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Away from crises at home, Sri Lanka and Afghanistan kick off Asia Cup 2022


The words of Sri Lanka captain Dasun Shanaka rang loud and clear ahead of Asia Cup 2022. The island nation was supposed to host the tournament but the sport hasn’t been the vortex of late for the country facing the worst economic crisis in its history. Cricket though has continued concurrently in the heat of it all.

When thousands took to the streets for protests condemning former President Gotabaya Rajapaksa for mismanagement of the country’s finances, a few hundreds climbed the walls of the Galle Fort, just a few metres away from a Test match featuring players who wore their crest. The players, as Australia captain Steve Smith would later agree, could hear them ‘but it didn’t get to anyone or play a part in what was happening out here’. And so, the cricket continued. A month and a half later, just as Shanaka was addressing the media in Dubai ahead of the tournament, a delegation of the International Monetary Fund (IMF) is on their visit to Sri Lanka to continue discussions with the authorities on economic and financial reforms and policies. But cricket will continue. Almost as if it has to.

“Winning matches is the most thrilling thing for Sri Lankan people,” Shanaka added during the interaction.

Some 3,000 km away from home, Sri Lanka Cricket are still hosting the 15th edition of Asia’s continental cricket tournament. It’s barely the same and the skipper knows it.

“Had this tournament happened in Sri Lanka, it would have favored us as the ground support would have been good,” he said. “Playing in home conditions always has an advantage.”

Facing them in the Asia Cup opener will be a team whose example was cited by Hillary Clinton, former US Secretary of State in 2010.

“I might suggest that if we are searching for a model of how to meet tough international challenges with skill, dedication and teamwork, we need only look to the Afghan national cricket team,” Clinton said, standing alongside the then Afghan President Hamid Karzai in the White House. “For those of you who don’t follow cricket, which is most of the Americans, suffice it to say that Afghanistan did not even have a cricket team a decade ago. And last month, the team made it to the World Twenty20 championships featuring the best teams in the world.”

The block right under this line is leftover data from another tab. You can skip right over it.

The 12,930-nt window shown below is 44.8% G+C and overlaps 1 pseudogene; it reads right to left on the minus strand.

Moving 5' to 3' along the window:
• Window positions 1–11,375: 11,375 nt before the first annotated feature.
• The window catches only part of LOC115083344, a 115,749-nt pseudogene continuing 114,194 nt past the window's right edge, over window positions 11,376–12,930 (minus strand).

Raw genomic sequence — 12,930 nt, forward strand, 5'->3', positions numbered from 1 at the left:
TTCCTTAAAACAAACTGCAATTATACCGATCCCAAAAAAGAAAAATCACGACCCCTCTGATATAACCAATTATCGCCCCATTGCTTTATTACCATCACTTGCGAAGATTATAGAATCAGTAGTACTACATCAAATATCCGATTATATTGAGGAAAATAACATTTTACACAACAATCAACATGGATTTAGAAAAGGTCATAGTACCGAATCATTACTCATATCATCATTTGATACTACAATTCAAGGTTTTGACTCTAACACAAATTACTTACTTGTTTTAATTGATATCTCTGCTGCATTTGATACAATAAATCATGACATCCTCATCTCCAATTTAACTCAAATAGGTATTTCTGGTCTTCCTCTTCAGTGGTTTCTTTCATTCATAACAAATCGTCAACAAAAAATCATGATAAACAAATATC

The echo of Clinton’s words has gone silent in 2022. The national men’s cricket team has indeed gone from playing world tournament qualifiers to being an automatic qualifier but the words at the crux of that white house gathering have barely stood the test of time.

“As we look toward a responsible, orderly transition in the international combat mission in Afghanistan, we will not abandon the Afghan people. Our civilian commitment will remain long into the future.”

In 2022, as Afghanistan men’s cricket team go into their first Asia Cup fixture, it has been just over one year since the Taliban took control of Afghanistan. With women’s cricket and the national team being forced out by the regime, the men’s side is one of the few standing groups in the entertainment segment. Barely, however.

Dr Sarah Fane, known as ‘mother of Afghan cricket’ because her NGO “Afghan Connection”, founded in 2011, aimed to transform young lives through education and sport. The charity funded the building of 46 schools in rural Afghanistan for 75,000 kids and she received an OBE in 2013. They built cricket pitches in schools, held tournaments, provided clothing and kit and ran coaching camps.

She quit the country in 2020 after she started to get threats that they would have to start paying taxes to the Taliban, and she didn’t want to drag her donors into that situation.

Fane, known as ‘mother of Afghan cricket’ because her NGO “Afghan Connection”, founded in 2011, aimed to transform young lives through education and sport. (Photo: MCC foundation)

A year before that, she had spoken to this newspaper about the effect of cricket in Afghanistan. “Eight million kids are in school, seven million more than (in) 2001. I haven’t faced any problems with parents sending boys to play cricket. With girls, yes; it’s a conservative society but hopefully things are changing. Kids play cricket everywhere in the country – streets, grounds, front of houses, everywhere. It’s a national obsession. Great source of joy for everyone. Afghanistan doesn’t have popstars or politicians to celebrate. Cricketers are the heroes.”